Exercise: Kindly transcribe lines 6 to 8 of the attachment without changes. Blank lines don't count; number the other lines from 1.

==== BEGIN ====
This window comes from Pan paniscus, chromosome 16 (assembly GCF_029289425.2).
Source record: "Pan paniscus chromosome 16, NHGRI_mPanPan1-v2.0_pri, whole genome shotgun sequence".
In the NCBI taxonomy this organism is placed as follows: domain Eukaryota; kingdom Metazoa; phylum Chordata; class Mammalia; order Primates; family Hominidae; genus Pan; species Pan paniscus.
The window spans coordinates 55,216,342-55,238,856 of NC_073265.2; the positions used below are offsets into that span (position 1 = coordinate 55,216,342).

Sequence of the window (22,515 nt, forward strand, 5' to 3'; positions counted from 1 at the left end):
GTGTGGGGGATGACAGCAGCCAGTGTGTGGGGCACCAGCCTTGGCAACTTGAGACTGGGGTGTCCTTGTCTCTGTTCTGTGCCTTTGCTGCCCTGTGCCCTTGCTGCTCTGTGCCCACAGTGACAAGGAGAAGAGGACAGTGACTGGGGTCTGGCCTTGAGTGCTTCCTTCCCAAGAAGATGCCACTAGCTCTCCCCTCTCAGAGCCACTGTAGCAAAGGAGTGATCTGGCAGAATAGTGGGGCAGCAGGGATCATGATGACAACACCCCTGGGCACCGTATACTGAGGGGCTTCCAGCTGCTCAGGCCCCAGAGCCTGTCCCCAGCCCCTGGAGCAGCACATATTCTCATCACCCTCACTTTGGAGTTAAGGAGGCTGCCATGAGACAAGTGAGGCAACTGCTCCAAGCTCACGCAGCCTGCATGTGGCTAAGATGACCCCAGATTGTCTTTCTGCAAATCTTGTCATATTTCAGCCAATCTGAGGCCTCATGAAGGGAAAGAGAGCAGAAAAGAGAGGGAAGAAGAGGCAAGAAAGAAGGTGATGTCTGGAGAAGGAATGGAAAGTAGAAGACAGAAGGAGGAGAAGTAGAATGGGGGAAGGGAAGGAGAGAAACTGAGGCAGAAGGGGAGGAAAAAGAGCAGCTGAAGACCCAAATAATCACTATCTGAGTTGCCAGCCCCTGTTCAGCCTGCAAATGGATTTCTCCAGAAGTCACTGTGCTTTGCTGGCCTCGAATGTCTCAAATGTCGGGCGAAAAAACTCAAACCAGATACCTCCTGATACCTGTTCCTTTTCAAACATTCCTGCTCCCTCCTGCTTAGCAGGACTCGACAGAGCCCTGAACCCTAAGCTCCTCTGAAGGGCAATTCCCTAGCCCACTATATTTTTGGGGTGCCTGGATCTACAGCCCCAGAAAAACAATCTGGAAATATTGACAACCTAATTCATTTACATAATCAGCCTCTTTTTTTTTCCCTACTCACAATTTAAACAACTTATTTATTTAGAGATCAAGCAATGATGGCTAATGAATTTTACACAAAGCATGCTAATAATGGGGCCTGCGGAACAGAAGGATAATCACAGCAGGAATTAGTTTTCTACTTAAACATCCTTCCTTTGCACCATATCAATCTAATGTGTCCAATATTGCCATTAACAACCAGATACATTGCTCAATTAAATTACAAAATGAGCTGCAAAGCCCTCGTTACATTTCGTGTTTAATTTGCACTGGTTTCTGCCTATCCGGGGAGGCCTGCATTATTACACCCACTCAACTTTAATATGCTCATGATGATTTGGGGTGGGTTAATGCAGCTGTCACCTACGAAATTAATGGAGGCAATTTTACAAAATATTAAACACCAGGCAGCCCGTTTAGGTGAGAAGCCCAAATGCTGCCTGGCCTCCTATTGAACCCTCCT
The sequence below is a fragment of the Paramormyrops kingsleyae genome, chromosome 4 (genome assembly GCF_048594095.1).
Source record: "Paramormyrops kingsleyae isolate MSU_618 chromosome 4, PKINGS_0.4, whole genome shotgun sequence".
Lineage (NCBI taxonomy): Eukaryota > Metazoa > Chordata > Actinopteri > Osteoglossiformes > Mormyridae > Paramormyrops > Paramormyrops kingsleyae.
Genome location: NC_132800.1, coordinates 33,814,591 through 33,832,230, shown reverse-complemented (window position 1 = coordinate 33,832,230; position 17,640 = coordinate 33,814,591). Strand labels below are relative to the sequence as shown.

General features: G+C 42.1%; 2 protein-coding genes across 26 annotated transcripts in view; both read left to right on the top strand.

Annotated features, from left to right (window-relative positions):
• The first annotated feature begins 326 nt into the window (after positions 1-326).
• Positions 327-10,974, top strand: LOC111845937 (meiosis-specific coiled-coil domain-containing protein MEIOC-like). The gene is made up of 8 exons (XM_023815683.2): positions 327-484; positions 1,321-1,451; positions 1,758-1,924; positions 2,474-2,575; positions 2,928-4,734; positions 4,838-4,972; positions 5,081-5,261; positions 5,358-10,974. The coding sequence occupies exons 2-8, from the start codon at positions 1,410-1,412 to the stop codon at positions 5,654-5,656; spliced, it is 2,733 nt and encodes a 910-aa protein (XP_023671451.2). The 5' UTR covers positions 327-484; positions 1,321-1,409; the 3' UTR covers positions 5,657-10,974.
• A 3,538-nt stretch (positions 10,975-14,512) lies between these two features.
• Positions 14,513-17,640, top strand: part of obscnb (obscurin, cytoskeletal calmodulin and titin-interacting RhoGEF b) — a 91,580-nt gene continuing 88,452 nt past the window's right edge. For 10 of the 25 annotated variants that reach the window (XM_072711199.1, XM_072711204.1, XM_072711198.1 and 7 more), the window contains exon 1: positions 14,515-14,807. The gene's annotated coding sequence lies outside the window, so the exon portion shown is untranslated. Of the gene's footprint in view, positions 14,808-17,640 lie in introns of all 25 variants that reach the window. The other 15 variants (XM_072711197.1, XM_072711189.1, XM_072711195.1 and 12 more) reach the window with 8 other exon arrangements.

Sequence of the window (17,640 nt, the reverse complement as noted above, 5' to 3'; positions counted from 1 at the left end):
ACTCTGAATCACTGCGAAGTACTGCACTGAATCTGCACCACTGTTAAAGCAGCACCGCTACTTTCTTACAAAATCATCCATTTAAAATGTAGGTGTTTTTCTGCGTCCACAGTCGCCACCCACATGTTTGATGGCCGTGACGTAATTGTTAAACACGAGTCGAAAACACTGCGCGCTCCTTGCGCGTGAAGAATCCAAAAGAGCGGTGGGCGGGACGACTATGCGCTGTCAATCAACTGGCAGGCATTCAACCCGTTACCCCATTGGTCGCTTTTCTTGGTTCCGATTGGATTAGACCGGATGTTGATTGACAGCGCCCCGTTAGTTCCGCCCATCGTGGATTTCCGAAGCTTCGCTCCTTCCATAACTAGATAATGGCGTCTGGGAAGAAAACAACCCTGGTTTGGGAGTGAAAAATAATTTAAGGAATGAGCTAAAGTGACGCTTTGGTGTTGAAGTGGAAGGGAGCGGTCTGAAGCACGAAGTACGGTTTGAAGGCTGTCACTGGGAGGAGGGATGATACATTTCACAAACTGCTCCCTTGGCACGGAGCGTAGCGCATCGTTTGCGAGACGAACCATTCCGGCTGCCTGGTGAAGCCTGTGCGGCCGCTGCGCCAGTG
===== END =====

GTGTGGGGGATGACAGCAGCCAGTGTGTGGGGCACCAGCCTTGGCAACTTGAGACTGGGGTGTCCTTGTCTCTGTTCTGTGCCTTTGCTGCCCTGTGCCCTTGCTGCTCTGTGCCCACAGTGACAAGGAGAAGAGGACAGTGACTGGGGTCTGGCCTTGAGTGCTTCCTTCCCAAGAAGATGCCACTAGCTCTCCCCTCTCAGAGCCACTGTAGCAAAGGAGTGATCTGGCAGAATAGTGGGGCAGCAGGGATCATGATGACAACACCCCTGGGCACCGTATACTGAGGGGCTTCCAGCTGCTCAGGCCCCAGAGCCTGTCCCCAGCCCCTGGAGCAGCACATATTCTCATCACCCTCACTTTGGAGTTAAGGAGGCTGCCATGAGACAAGTGAGGCAACTGCTCCAAGCTCACGCAGCCTGCATGTGGCTAAGATGACCCCAGATTGTCTTTCTGCAAATCTTGTCATATTTCAGCCAATCTGAGGCCTCATGAAGGGAAAGAGAGCAGAAAAGAGAGGGAAGAAGAGGCAAGAAAGAAGGTGATGTCTGGAGAAGGAATGGAAAGTAGAAGACAGAAGGAGGAGAAGTAGAATGGGGGAAGGGAAGGAGAGAAACTGAGGCAGAAGGGGAGGAAAAAGAGCAGCTGAAGACCCAAATAATCACTATCTGAGTTGCCAGCCCCTGTTCAGCCTGCAAATGGATTTCTCCAGAAGTCACTGTGCTTTGCTGGCCTCGAATGTCTCAAATGTCGGGCGAAAAAACTCAAACCAGATACCTCCTGATACCTGTTCCTTTTCAAACATTCCTGCTCCCTCCTGCTTAGCAGGACTCGACAGAGCCCTGAACCCTAAGCTCCTCTGAAGGGCAATTCCCTAGCCCACTATATTTTTGGGGTGCCTGGATCTACAGCCCCAGAAAAACAATCTGGAAATATTGACAACCTAATTCATTTACATAATCAGCCTCTTTTTTTTTCCCTACTCACAATTTAAACAACTTATTTATTTAGAGATCAAGCAATGATGGCTAATGAATTTTACACAAAGCATGCTAATAATGGGGCCTGCGGAACAGAAGGATAATCACAGCAGGAATTAGTTTTCTACTTAAACATCCTTCCTTTGCACCATATCAATCTAATGTGTCCAATATTGCCATTAACAACCAGATACATTGCTCAATTAAATTACAAAATGAGCTGCAAAGCCCTCGTTACATTTCGTGTTTAATTTGCACTGGTTTCTGCCTATCCGGGGAGGCCTGCATTATTACACCCACTCAACTTTAATATGCTCATGATGATTTGGGGTGGGTTAATGCAGCTGTCACCTACGAAATTAATGGAGGCAATTTTACAAAATATTAAACACCAGGCAGCCCGTTTAGGTGAGAAGCCCAAATGCTGCCTGGCCTCCTATTGAACCCTCCT
The sequence below is a fragment of the Paramormyrops kingsleyae genome, chromosome 4 (genome assembly GCF_048594095.1).
Source record: "Paramormyrops kingsleyae isolate MSU_618 chromosome 4, PKINGS_0.4, whole genome shotgun sequence".